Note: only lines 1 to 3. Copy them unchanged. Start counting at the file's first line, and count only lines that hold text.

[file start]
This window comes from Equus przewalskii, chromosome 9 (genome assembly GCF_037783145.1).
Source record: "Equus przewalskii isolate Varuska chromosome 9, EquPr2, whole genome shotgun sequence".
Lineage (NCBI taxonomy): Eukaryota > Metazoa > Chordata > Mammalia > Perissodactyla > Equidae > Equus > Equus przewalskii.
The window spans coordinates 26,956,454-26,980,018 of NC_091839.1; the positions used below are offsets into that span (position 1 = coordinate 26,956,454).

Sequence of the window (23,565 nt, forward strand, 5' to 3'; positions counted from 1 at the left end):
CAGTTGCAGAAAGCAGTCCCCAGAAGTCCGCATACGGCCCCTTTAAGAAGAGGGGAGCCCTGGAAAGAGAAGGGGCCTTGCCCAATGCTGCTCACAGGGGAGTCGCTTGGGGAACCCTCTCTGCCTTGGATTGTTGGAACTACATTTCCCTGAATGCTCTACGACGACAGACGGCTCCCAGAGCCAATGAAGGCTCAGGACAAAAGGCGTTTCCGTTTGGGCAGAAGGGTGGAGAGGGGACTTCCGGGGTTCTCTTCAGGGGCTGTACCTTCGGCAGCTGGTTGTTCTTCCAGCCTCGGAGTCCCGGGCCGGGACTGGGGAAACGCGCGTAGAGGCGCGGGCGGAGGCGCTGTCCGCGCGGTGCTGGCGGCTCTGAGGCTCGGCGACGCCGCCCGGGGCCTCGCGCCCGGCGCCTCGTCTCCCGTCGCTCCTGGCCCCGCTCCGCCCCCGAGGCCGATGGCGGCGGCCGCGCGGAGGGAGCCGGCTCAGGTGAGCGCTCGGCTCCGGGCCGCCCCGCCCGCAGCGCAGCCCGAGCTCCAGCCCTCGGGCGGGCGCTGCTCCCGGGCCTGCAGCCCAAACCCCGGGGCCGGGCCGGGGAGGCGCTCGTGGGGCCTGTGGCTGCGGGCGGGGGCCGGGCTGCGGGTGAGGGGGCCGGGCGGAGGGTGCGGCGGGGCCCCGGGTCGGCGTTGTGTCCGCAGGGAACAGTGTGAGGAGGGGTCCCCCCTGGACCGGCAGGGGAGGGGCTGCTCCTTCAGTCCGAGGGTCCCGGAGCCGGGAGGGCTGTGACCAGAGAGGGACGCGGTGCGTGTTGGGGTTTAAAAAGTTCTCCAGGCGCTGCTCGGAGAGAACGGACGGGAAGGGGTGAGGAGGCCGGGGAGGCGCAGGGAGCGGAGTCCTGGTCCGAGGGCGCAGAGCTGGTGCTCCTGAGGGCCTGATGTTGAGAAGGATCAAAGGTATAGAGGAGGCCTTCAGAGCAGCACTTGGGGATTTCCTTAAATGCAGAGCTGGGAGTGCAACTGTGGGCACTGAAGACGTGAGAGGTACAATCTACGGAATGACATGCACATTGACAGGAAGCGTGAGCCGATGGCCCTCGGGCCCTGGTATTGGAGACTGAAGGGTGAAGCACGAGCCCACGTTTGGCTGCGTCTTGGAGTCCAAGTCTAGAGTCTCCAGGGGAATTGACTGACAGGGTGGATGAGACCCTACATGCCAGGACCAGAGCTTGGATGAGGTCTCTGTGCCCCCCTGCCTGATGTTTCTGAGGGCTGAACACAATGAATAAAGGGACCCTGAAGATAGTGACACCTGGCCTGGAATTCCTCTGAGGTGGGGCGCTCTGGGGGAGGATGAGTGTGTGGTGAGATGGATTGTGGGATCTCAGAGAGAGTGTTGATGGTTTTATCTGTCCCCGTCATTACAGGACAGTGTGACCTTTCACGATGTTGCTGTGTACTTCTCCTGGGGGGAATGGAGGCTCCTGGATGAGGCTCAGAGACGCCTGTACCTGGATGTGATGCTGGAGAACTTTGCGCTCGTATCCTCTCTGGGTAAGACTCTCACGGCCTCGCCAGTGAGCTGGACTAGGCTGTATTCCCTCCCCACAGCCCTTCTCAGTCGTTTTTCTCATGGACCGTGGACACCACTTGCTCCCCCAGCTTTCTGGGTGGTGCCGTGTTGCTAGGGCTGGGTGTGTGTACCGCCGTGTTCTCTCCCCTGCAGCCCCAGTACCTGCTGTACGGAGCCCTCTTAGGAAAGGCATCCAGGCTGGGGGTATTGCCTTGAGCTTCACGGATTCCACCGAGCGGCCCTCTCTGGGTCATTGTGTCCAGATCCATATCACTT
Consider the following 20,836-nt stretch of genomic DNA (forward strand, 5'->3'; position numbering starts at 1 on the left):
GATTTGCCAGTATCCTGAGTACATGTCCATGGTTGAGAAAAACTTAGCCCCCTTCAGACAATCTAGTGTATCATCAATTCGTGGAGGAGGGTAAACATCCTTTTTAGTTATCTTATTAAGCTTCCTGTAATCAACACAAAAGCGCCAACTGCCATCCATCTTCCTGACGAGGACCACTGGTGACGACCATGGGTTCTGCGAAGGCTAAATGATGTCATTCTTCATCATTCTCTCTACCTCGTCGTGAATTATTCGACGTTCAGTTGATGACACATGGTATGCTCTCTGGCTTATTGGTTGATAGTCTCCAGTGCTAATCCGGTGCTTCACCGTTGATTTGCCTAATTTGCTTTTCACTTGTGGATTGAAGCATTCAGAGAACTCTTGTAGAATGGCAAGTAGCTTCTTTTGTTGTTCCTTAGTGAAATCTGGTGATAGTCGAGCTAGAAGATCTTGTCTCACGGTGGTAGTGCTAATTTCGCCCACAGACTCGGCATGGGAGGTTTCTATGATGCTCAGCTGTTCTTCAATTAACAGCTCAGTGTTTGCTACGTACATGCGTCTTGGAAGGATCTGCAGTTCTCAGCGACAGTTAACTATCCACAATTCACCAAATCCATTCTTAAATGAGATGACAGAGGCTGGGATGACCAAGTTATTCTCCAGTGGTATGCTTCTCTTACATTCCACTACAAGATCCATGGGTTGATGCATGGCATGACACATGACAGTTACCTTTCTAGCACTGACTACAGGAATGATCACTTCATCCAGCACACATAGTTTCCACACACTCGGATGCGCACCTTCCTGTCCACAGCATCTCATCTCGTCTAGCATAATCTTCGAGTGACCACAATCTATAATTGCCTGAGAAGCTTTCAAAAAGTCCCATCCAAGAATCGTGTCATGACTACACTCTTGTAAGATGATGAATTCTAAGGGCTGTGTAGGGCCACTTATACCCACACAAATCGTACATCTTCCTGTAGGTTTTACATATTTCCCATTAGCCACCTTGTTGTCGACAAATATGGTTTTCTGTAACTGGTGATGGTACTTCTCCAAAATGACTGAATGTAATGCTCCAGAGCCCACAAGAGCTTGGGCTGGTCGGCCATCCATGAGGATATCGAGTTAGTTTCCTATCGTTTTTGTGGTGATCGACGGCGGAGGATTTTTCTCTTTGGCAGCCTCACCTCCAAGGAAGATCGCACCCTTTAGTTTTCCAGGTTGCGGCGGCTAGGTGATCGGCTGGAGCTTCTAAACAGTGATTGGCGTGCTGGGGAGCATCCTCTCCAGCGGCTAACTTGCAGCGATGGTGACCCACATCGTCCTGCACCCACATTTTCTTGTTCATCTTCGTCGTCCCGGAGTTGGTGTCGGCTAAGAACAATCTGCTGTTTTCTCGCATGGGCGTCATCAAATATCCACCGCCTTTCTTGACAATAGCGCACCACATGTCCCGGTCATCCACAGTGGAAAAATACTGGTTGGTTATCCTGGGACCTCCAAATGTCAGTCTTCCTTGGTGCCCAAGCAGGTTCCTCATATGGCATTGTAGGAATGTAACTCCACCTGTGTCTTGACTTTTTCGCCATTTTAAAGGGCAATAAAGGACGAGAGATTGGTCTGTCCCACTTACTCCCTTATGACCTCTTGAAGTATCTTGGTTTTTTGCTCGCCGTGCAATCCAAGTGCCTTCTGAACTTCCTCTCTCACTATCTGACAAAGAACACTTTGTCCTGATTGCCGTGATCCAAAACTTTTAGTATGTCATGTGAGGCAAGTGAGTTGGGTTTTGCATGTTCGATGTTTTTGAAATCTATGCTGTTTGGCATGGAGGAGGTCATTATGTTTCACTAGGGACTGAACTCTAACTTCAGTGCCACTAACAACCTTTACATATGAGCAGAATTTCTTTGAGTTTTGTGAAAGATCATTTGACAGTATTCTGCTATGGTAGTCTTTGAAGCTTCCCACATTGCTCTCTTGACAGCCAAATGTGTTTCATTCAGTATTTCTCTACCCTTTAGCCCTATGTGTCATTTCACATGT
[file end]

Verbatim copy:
This window comes from Equus przewalskii, chromosome 9 (genome assembly GCF_037783145.1).
Source record: "Equus przewalskii isolate Varuska chromosome 9, EquPr2, whole genome shotgun sequence".
Lineage (NCBI taxonomy): Eukaryota > Metazoa > Chordata > Mammalia > Perissodactyla > Equidae > Equus > Equus przewalskii.